null One fifth of dog owners believe it's okay to leave pets alone for more than 24 hours
One fifth of dog owners believe it's okay to leave pets alone for more than 24 hours
We're calling on the public to be #DogKind this Christmas following shocking survey results.
We're urging the dog-owning British public to be aware of separation anxiety as survey reveals that a fifth of dog owners believe it's acceptable to leave their dogs home alone for more than 24 hours.
How you can be #DogKind this Christmas
We're urging dog owners to ensure they have considered appropriate care for their pets as the busy Christmas season approaches.
As part of our #DogKind campaign, a survey revealed that 21 percent of dog owners felt it was acceptable to occasionally leave a dog alone for more than 24 hours - while 39 percent said their dog is home alone for seven or more hours on an average day.
Our #DogKind campaign manager, Daisy Hopson, said:
The festive season is nearly upon us and we know that it's a busy time of year for most families. As people prepare for office parties, long days out Christmas shopping and plan to go away for the holidays, it's extremely important that dog owners consider their pets too.
For those dogs who are happy being left home alone, we recommend leaving them for no more than four hours at a time. If you're going to be out more during the festive season, have you thought about how to help your dog? Perhaps you could ask a friend or relative to pop in and give your pet some company? Or, do you need to hire a dog walker? Perhaps your pet can come with you when you go away to visit family? These are really important questions that your dog will appreciate you asking.
Millions of dogs could be struggling to cope when home alone
We launched the #DogKind campaign in March, in a bid to help millions of dogs in the UK who could be struggling to cope when they're left home alone.
We know that many dogs form very strong bonds with their owners and for some dogs, being left alone can be extremely difficult. Unfortunately, many dogs don't know how to cope when their owner isn't at home and become unhappy when left alone.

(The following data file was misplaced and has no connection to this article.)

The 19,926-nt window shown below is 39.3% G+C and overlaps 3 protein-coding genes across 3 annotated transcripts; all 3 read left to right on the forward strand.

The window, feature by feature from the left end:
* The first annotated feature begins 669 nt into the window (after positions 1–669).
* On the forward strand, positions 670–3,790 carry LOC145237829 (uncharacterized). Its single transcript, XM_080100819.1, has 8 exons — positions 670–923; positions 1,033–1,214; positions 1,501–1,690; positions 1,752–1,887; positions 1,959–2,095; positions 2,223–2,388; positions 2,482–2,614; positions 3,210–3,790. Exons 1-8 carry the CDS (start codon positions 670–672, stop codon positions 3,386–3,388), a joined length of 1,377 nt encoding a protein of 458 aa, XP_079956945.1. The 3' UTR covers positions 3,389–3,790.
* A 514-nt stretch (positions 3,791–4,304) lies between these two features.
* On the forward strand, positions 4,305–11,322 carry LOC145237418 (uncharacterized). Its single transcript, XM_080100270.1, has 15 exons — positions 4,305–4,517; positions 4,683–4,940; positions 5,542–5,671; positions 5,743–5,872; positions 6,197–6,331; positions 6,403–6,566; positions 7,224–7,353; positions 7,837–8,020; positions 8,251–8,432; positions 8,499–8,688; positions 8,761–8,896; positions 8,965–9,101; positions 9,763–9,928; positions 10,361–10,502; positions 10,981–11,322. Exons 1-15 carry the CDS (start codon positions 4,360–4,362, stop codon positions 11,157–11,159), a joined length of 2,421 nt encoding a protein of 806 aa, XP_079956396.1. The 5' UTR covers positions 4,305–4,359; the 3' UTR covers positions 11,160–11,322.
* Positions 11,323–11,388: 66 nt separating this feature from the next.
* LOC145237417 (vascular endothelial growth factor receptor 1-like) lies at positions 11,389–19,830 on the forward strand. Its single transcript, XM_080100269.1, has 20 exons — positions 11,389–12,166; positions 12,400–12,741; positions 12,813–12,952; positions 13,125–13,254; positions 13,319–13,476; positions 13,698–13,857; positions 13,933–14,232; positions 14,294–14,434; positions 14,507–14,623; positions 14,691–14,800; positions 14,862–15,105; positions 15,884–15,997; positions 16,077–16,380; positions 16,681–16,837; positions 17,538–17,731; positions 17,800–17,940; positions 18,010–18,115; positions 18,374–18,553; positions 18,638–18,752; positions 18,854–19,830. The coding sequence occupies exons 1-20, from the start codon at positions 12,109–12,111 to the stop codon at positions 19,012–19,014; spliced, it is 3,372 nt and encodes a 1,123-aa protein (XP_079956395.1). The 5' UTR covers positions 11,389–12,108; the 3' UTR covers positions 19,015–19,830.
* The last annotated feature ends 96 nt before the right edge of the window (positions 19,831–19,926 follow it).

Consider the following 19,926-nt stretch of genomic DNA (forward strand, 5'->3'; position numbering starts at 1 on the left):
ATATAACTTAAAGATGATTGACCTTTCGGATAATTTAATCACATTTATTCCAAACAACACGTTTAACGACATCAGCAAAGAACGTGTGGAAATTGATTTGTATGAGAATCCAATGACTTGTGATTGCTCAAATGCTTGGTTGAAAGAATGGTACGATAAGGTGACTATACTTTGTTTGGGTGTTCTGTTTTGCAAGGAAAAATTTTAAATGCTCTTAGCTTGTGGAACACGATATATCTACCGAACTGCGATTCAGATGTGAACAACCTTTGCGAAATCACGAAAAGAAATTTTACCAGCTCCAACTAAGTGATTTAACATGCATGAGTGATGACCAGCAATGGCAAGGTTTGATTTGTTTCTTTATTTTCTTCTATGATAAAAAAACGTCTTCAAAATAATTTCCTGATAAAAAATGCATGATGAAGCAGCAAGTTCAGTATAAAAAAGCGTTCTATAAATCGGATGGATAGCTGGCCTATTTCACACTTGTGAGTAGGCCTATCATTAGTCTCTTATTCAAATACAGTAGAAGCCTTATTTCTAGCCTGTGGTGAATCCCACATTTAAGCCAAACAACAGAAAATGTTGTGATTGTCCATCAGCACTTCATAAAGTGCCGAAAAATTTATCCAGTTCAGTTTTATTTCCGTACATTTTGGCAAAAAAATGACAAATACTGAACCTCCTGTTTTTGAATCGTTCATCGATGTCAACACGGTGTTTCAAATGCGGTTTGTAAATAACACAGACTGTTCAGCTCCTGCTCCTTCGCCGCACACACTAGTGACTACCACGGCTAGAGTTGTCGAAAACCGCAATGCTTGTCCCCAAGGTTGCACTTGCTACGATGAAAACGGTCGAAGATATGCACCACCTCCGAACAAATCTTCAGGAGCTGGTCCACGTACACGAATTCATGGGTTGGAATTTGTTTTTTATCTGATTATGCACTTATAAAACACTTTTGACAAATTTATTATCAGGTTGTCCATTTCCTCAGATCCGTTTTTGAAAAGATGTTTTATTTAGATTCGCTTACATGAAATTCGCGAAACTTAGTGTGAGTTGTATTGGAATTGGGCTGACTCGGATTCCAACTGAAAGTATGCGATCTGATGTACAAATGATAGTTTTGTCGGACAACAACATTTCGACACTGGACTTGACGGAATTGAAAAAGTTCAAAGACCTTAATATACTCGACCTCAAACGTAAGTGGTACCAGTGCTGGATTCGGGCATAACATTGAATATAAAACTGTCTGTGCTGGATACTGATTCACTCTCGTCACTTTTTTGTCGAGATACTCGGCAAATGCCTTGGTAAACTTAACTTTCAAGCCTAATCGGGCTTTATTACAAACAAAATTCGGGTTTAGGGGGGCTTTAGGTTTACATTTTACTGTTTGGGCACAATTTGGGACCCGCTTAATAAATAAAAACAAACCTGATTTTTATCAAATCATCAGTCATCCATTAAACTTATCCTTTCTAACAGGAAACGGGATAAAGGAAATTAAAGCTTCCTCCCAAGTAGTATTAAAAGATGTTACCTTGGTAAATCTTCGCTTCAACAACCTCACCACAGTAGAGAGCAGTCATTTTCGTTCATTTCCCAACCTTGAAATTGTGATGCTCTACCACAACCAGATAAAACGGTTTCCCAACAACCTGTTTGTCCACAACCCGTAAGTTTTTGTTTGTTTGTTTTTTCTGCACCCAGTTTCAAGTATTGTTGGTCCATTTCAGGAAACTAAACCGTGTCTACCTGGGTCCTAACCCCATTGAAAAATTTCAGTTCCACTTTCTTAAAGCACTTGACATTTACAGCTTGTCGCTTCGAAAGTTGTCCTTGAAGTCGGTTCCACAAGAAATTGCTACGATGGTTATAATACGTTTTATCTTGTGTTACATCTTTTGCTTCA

Research has suggested that 85 percent of dogs may suffer from separation-related anxiety, feeling frightened, lonely or sad whenever their owners head out to work or pops out for the evening.
Up to 50% percent of dogs don't show signs that they're struggling
We found that owners are aware of separation related behaviour in dogs - with 53 -percent saying they've heard of it and 44 percent saying it seriously impacts on dogs.
But many may find it difficult to recognise the problem, as up to 50% of dogs don't show any obvious signs that they're struggling with separation related behaviour and so it's easy for owners to miss. This is one of the reasons we're urging people to check for hidden signs, such as pacing or excessive lip licking, by filming their dog when they're out.
Our dog welfare expert, Dr Samantha Gaines, said:
Some dogs who suffer when they're left home alone may display quite obvious signs - such as barking, whining, toileting or destroying things. But others will simply sit there, suffering in silence, which means you may not know if there's a problem.
Thankfully, you can help your dog learn that it's okay to be left alone and there are techniques you can try at home to help your dog feel happier when you're out. We hope that #DogKind will highlight this problem and help owners ensure that their beloved pet is happy.
If you're concerned that your pet may be displaying signs of separation related behaviour then we would strongly recommend speaking to your vet or a clinical animal behaviourist for some specialist advice tailored to his or her needs.
The aim of our #DogKind campaign is to help owners better understand their dogs' emotional needs and to raise awareness of separation related behaviour, especially the fact that it's preventable and treatable.
Find out more about #DogKind.